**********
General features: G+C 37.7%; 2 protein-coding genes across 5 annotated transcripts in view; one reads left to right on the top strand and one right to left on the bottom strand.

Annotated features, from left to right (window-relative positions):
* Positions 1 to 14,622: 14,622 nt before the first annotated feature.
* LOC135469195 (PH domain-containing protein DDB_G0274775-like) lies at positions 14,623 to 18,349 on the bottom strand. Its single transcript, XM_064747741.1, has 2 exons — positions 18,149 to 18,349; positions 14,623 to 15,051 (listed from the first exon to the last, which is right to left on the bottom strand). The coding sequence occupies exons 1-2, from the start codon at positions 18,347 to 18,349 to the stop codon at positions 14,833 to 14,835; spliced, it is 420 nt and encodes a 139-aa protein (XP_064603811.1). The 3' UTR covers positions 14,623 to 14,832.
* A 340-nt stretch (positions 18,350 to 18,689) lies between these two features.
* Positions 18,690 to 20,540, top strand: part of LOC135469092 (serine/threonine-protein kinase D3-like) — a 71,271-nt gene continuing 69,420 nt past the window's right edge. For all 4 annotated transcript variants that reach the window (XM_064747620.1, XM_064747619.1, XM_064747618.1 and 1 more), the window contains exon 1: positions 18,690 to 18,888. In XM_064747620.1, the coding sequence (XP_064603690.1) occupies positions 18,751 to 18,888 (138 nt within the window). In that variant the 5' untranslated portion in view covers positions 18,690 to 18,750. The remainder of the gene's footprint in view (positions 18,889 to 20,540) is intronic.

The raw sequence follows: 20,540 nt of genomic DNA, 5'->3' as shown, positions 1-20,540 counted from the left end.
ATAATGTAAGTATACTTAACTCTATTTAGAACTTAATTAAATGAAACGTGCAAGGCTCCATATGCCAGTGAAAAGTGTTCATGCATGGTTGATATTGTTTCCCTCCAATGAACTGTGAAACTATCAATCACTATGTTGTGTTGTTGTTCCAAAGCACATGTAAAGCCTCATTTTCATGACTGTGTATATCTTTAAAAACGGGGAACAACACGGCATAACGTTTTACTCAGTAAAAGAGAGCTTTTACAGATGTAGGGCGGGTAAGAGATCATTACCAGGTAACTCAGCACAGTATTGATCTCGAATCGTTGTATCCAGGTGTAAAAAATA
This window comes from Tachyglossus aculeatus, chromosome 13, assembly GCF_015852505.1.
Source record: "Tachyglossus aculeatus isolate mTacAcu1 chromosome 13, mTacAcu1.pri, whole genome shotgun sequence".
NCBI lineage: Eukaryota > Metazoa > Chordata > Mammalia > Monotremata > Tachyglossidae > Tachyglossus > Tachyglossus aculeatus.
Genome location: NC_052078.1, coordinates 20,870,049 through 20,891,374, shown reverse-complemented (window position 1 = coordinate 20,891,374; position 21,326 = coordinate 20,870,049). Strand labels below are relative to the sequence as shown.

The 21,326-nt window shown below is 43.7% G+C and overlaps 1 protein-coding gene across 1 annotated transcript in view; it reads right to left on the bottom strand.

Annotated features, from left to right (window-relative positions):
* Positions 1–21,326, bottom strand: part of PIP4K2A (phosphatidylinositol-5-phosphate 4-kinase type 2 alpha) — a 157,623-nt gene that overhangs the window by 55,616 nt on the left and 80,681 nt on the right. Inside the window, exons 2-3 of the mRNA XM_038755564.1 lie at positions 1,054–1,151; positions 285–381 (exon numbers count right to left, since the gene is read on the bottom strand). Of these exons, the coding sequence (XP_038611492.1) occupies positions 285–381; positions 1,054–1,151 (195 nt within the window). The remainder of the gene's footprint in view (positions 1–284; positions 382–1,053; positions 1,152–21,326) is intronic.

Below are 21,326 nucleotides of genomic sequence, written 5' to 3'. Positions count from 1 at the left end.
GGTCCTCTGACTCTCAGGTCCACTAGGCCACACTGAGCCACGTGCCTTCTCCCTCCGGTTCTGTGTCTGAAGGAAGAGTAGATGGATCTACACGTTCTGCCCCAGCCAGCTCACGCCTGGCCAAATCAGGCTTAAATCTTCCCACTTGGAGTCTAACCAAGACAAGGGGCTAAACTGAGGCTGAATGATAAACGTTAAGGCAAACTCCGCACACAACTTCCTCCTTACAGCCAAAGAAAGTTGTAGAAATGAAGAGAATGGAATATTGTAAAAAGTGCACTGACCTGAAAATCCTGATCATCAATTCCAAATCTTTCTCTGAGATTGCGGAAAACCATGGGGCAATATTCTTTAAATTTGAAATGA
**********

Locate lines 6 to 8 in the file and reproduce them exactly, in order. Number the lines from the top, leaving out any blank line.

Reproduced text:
* Positions 18,690 to 20,540, top strand: part of LOC135469092 (serine/threonine-protein kinase D3-like) — a 71,271-nt gene continuing 69,420 nt past the window's right edge. For all 4 annotated transcript variants that reach the window (XM_064747620.1, XM_064747619.1, XM_064747618.1 and 1 more), the window contains exon 1: positions 18,690 to 18,888. In XM_064747620.1, the coding sequence (XP_064603690.1) occupies positions 18,751 to 18,888 (138 nt within the window). In that variant the 5' untranslated portion in view covers positions 18,690 to 18,750. The remainder of the gene's footprint in view (positions 18,889 to 20,540) is intronic.

The raw sequence follows: 20,540 nt of genomic DNA, 5'->3' as shown, positions 1-20,540 counted from the left end.
ATAATGTAAGTATACTTAACTCTATTTAGAACTTAATTAAATGAAACGTGCAAGGCTCCATATGCCAGTGAAAAGTGTTCATGCATGGTTGATATTGTTTCCCTCCAATGAACTGTGAAACTATCAATCACTATGTTGTGTTGTTGTTCCAAAGCACATGTAAAGCCTCATTTTCATGACTGTGTATATCTTTAAAAACGGGGAACAACACGGCATAACGTTTTACTCAGTAAAAGAGAGCTTTTACAGATGTAGGGCGGGTAAGAGATCATTACCAGGTAACTCAGCACAGTATTGATCTCGAATCGTTGTATCCAGGTGTAAAAAATA